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Thursday, February 18, 2010

Electrified rat ‒ an Ikea hack

Crawling cables at home are like rats. I managed to hide all of them, except one that I need for my laptop. This is an original "IKEA hack" to disguise this last cable.

Crawling cables at home are like rats: ugly, always in your feet and gather load of dust. To power a laptop or an iron, I have been for a while somehow tolerating an extension cord getting out of below the sofa. It looked like... a rat. On the other hand IKEA rats are so soft and cute. It gave me the idea to hide the extension cord box inside a "Gosig Råtta", the IKEA rat.

(see also the updates and related stories and the various comments)

WARNING: Electricity can kill instantly, as well as causing fires. If you make your own, be responsible. Don't leave children nor pets play with such rat.

You need

  1. one Gosig Råtta
  2. one extension cord
  3. velcro bands
  4. basic sewing equipment


  1. unstitch the back of the rat, from the neck to the tail
  2. remove the tail and most of the stuffing
  3. sew vecro bands along the back opening
  4. insert the socket box in the rat

You get a cute happy "electrified" rat.


(see all pictures on flickr)


I posted this hack on IKEA hackers. There has been nice comments.

With a similar process, Dusan made a pretty cool hack with his rat: he is hiding inside the rat the central node of his home made temperature and humidity monitoring system. The antenna is hidden in the tail, and two indicator LEDs are in the eyes. Well done!

They talk about it


  1. great! I'm going to try it too!!!

  2. Genial post and this fill someone in on helped me alot in my college assignement. Thanks you for your information.

  3. Danger d'incendie!
    This looks like a house fire waiting to happen.

    While I think the end result is very cute, c'est dangereux!

    Please be careful and do not leave it plugged in unsupervised.

  4. You can get a fire retardant spray that'll make it a lot safer. Theatrical suppliers stock them, I've used them on paper candle lanterns and they are GOOD.

  5. Love it. What a great idea.

  6. Thank you all for the nice comments!

    Regarding electricity and fire, I don't see how electricity would jump out of the box, nor how this is different from a socket on a carpet?

    Of course everybody is responsible on how to handle electricity at home. For example I would not leave children or pets alone with this rat. I add a note.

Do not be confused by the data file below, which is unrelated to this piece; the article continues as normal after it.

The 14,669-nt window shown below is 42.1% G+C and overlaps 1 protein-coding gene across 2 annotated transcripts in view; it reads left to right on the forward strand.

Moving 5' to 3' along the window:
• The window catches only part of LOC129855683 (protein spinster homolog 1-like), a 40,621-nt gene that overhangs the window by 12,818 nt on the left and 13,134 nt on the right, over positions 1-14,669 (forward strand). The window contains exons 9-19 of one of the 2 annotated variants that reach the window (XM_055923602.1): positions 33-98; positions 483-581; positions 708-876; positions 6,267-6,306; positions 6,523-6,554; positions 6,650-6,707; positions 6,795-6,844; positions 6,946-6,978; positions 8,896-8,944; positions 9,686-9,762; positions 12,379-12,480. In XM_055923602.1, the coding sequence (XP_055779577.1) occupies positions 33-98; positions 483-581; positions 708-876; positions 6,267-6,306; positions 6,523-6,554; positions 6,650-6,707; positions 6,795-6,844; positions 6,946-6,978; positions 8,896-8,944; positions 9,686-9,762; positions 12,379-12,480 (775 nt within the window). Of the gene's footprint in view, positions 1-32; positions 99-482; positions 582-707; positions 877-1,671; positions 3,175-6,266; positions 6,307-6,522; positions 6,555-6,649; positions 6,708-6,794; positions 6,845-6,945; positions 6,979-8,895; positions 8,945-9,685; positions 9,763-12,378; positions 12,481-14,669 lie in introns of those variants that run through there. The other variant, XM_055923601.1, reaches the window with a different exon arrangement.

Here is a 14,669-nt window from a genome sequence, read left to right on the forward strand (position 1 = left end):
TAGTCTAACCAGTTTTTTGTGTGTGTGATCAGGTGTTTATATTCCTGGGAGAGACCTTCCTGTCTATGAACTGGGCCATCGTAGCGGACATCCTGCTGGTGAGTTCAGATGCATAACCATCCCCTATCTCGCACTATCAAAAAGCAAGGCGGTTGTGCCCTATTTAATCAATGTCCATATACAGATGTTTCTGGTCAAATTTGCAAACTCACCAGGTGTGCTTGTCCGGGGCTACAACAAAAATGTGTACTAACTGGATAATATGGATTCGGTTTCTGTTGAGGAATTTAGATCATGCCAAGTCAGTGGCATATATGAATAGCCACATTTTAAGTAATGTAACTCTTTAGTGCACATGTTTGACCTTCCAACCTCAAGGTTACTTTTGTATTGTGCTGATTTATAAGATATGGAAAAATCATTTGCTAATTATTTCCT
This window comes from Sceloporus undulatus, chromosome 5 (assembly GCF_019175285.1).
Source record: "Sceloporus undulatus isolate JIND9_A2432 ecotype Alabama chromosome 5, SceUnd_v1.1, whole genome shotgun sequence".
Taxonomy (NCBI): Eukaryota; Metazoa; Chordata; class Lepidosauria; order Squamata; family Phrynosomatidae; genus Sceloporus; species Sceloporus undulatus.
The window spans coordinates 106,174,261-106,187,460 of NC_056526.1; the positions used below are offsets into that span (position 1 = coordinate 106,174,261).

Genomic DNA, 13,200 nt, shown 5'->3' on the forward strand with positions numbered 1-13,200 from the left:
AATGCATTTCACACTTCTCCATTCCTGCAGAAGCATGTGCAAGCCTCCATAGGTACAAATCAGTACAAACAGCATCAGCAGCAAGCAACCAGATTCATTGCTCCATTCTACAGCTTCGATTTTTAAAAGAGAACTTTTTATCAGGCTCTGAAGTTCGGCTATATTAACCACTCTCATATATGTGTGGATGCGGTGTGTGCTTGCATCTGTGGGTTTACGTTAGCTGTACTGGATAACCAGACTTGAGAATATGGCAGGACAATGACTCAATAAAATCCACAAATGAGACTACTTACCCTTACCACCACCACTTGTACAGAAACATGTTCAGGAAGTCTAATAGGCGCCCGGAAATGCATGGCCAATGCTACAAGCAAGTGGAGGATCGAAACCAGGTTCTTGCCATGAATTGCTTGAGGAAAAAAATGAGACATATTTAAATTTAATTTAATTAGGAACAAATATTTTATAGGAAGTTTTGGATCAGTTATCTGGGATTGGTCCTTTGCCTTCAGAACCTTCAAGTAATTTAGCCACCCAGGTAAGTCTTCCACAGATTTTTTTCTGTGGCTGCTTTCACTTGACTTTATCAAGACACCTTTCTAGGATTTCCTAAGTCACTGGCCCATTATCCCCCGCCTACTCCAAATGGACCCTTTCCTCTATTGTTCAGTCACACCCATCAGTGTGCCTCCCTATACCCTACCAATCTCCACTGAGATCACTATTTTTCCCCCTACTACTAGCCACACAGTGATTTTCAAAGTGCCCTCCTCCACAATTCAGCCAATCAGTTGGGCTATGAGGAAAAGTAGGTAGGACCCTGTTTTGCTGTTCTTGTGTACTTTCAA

Retardant spray is probably a good hint.

  7. Maybe you should submit this to the Ikea hackers!!

  8. Yes, I posted it there some time ago, see? It reminds me I have another one to post (another hack, not another rat ;)

  9. it is very very dangerous!!! Do you know what are the safety regulations? Jusus Christ!

  10. Dear Anonymous,

    Could you give the reference to the regulations you are mentioning? Could you also explain the physical phenomenon in action? How is it dangerous?

    I hear you screaming, but I still don't see the danger. Screaming and swearing does not help to understand.

  11. I think it looks totally great. The fire risk is from heat, not the electricity jumping out. Extension leads get hot, especially one that has multiple sockets. If you were to plug in 3 high power appliances like a heater and a vacuum cleaner or something similar, you could overload it and it will overheat. Depending on how good the fuse is in it it may stop working immediately or it may get very hot before it stops working. Ordinarily, the overheating would not be too much of a problem, but when you surround it with something that will help it to overheat and is made of flammable material, you have creted a very dangerous fire hazard.

    I understand this is only a possible risk, and would not necessarily happen, but that is the entire point in electrical risk management.

    Cheap extension leads, timer switches and other mains electrical equipment are major major causes of house fires. That's without stuffed rats.

    1. Thank You for your detailed explanation! Rational explanations are a must when we talk about risks.

      I understand very well that such rat reduces heat dissipation. This is a clear fact. Is it significant? I don't know. To heat a socket to the point that it melts and catches fire, you need a really strong electric flow, like several high power appliances together, as you said. It means that you already failed to follow common safety recommendations and triggered a high risk for fire. And of course, under such heavy conditions, the socket's fuse should jump far before serious heating. That's what the fuses are meant for. If it fails, that a second major security failure. After these two major failures, does the rat increases the risk of fire in a significant way? This is not obvious.

      I am using this rat socket occasionally, it's always at sight, under control, and so far I have never noticed the slightest heating.

      Modern electric installations following European regulations (or similar) are pretty safe. I am personally much more worried by old electric installations, old appliances, or... a socket extension hidden under a pile of clothes, for example.

      All in all, I really hope that people understand that this rat is more like a joke for occasional use: it's meant to be unplugged, right out under the sofa. It's really not meant to plug multiple permanent high power appliances. That's safety common sense, I would say.

  12. Hello... I have used this hack in one of mine projects. I have mentioned you on my blog (http://quo.vadis.stojkovic.ch/monitor-t-and-rh/)...


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